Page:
LDL cholesterol is the so-called ‘bad cholesterol’. This is because it directly contributes to the plaque that causes heart disease and raises blood pressure.
HDL cholesterol on the other hand, is ‘good cholesterol’. HDL cholesterol acts as a scavenger. It picks up LDL cholesterol in the blood and returns it to the liver.
Additionally, coconut oil has also been shown to contain a number of key antioxidants (polyphenols, for those nerds out there) that have been suggested to improve the function of the cardiovascular system. More specifically, they may be able to decrease oxidative stress in the cardiovascular system. This can reduce vascular stiffness, improve blood flow and lower blood pressure.
As both high blood pressure and a poor blood cholesterol profiles are known factors for an increased risk of heart disease, coconut oil may reduce the risk of developing heart disease.
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Is Coconut Oil Good for Dementia Patients?
As mentioned above, your body metabolizes MCFAs found in coconut oil to ketone bodies immediately after consumption.
Ketones are unique in that they can be broken down and used for energy by nerve cells in the brain – similar to the way glucose is but via a different pathway. Interestingly, studies suggest that the brain functions quite efficiently when using ketones for energy.
For this reason, researchers suspect that ketones can improve cognitive health and slow age-related declines in cognitive function.
Excitingly, these brain-boosting effects seem to be even more profound in those individuals suffering from Alzheimer’s disease.
People who suffer from Alzheimer’s disease appear to have difficulty using glucose for energy in specific areas of the brain. But not ketones. Their brains can still efficiently break down ketones for energy.
By making ketones readily available in the blood, coconut oil may offer a way to improve cognitive health and reduce the signs and symptoms of Alzheimer’s disease.
Related: How Does Aging Affect Your Brain
How Much Coconut Oil Should You Have a Day?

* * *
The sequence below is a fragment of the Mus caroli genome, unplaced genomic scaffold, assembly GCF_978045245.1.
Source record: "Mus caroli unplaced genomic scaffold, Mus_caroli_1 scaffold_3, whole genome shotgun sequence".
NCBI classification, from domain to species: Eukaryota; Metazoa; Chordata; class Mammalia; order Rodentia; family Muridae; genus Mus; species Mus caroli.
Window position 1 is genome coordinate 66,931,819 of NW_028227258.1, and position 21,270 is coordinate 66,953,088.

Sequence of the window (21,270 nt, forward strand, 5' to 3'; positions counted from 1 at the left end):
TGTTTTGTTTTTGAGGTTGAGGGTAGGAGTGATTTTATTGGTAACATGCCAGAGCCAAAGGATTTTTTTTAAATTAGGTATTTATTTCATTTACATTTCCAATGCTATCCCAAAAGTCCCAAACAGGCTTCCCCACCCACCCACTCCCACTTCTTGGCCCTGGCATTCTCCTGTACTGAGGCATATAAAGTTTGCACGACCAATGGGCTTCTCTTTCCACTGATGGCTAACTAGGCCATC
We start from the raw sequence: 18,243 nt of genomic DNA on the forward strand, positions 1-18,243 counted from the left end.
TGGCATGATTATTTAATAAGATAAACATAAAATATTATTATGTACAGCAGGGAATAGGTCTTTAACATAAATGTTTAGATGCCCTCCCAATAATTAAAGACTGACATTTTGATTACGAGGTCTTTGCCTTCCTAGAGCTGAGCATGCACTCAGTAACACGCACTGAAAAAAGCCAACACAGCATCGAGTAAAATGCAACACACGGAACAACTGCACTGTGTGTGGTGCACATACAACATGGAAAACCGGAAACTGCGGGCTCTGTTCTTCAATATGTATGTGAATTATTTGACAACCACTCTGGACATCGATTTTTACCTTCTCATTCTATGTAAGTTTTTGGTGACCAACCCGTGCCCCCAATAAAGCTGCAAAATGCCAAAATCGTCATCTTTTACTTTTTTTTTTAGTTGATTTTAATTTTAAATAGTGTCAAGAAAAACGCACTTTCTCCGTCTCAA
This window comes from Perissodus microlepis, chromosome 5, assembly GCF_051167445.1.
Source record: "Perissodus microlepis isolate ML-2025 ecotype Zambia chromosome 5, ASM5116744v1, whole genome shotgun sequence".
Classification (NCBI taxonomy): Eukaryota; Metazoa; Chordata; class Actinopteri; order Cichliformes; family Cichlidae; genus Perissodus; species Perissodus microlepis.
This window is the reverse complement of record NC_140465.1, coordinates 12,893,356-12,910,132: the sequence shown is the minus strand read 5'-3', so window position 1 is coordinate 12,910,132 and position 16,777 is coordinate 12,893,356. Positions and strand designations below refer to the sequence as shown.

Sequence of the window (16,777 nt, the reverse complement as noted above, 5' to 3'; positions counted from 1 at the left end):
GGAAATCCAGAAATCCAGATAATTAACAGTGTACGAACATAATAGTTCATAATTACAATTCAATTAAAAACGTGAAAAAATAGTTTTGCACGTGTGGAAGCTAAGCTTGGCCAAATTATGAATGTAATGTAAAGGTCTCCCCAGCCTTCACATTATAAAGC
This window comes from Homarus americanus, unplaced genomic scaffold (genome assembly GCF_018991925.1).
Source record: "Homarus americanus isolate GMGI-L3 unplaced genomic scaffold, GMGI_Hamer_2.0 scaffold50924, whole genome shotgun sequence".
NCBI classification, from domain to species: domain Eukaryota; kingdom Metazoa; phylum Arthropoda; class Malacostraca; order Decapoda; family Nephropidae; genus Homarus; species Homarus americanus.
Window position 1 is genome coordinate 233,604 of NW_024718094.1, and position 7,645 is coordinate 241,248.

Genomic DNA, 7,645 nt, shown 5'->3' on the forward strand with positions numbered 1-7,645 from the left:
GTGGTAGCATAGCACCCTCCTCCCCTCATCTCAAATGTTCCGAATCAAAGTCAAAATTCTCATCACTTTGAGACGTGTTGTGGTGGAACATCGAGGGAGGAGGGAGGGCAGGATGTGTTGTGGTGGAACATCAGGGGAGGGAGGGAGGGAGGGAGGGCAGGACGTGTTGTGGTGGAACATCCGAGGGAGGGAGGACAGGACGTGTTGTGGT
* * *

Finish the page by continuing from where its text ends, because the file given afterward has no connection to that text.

Now you might be finding yourself wondering how much coconut oil you need to be consuming to actually see positive effects on your health. You will be happy to know that is, honestly, not much at all.
Most studies have found that simply adding 2 tablespoons (or 30ml) into your diet each day is enough to receive the positive health effects associated with consuming coconut oil. This amount of coconut oil provides you with approximately 18 grams of MCFAs per day, which appears to be around the ‘sweet spot’ for most people.
And as a bit of a bonus, coconut oil is extremely stable at high temperatures. As such, it should actually be quite easy to get your 30ml each day by using it in your cooking!
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Take Home Message
I certainly wouldn’t go as far as to suggest that coconut oil is a panacea for all your health-related problems. But there is certainly some research to suggest that its consumption may offer some specific health benefits.
Replacing butter and vegetable oils with coconut oil may promote weight loss, reduce blood pressure and improve blood cholesterol levels. All of these can contribute to the development of heart disease.
Additionally, adding coconut oil to the diet may stave off age-related declines in cognitive function. It may also boost the mental health of individuals suffering from Alzheimer’s disease.
Still have questions about the coconut oil that need answering? Let us know in the comments below, and we will get back to you ASAP.